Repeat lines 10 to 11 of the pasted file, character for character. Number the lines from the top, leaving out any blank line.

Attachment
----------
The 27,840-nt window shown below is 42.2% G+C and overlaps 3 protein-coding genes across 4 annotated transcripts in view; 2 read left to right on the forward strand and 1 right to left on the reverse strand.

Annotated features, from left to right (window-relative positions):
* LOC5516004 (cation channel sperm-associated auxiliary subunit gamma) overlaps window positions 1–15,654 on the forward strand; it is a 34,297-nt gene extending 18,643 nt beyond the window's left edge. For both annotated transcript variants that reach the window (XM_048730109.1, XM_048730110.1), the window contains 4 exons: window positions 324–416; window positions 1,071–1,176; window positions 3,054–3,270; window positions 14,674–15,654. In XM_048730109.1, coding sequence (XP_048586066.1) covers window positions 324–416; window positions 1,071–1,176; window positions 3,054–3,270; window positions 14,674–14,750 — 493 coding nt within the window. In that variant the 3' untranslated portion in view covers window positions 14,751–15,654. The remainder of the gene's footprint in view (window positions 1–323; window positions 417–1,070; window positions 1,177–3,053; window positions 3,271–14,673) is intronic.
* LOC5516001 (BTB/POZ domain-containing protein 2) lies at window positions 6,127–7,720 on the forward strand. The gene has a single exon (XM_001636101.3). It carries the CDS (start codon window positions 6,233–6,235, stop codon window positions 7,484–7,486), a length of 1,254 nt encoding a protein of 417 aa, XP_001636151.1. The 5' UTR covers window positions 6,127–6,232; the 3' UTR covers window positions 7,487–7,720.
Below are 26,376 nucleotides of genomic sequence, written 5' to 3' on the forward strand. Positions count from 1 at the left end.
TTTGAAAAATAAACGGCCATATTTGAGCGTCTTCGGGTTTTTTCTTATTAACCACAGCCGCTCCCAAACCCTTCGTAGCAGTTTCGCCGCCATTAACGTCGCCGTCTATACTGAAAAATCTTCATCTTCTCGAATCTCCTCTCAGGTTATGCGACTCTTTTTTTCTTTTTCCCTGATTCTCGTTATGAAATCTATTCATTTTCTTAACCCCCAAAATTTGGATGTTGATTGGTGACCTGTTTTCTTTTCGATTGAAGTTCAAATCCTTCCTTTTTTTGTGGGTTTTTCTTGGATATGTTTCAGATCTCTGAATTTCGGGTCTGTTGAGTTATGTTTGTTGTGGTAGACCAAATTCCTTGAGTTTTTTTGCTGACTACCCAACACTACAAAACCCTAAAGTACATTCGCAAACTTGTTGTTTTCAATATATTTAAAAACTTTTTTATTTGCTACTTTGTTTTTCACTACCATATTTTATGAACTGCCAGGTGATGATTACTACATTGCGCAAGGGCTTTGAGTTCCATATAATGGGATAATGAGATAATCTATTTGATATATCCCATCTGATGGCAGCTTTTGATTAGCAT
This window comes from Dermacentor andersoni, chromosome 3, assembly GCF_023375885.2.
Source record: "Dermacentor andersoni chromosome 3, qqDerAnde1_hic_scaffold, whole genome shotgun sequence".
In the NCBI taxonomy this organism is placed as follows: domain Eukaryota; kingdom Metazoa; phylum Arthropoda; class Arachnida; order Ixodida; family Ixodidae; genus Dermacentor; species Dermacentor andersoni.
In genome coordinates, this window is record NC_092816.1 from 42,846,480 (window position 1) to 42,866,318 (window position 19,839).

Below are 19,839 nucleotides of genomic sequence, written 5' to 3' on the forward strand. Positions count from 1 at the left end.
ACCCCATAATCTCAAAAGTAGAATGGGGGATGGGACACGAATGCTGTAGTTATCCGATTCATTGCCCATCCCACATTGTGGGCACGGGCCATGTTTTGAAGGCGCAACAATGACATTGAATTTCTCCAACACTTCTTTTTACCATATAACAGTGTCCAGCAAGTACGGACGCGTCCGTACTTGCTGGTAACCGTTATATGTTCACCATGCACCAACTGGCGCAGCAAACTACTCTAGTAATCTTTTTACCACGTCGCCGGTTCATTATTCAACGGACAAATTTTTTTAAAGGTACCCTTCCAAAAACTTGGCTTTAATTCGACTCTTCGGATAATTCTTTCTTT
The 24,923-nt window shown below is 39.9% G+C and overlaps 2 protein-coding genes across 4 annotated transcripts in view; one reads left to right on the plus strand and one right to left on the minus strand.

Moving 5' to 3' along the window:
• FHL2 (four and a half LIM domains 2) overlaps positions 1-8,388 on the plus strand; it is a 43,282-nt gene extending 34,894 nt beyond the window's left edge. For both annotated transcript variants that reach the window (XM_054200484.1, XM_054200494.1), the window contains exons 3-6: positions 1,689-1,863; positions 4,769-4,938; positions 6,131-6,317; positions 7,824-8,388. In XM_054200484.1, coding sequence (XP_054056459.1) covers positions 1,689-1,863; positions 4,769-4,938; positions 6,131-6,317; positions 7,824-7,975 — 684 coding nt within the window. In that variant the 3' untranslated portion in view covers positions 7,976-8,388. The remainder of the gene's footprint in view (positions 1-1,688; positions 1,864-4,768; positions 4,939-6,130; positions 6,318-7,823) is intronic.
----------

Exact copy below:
In genome coordinates, this window is record NC_092816.1 from 42,846,480 (window position 1) to 42,866,318 (window position 19,839).

Below are 19,839 nucleotides of genomic sequence, written 5' to 3' on the forward strand. Positions count from 1 at the left end.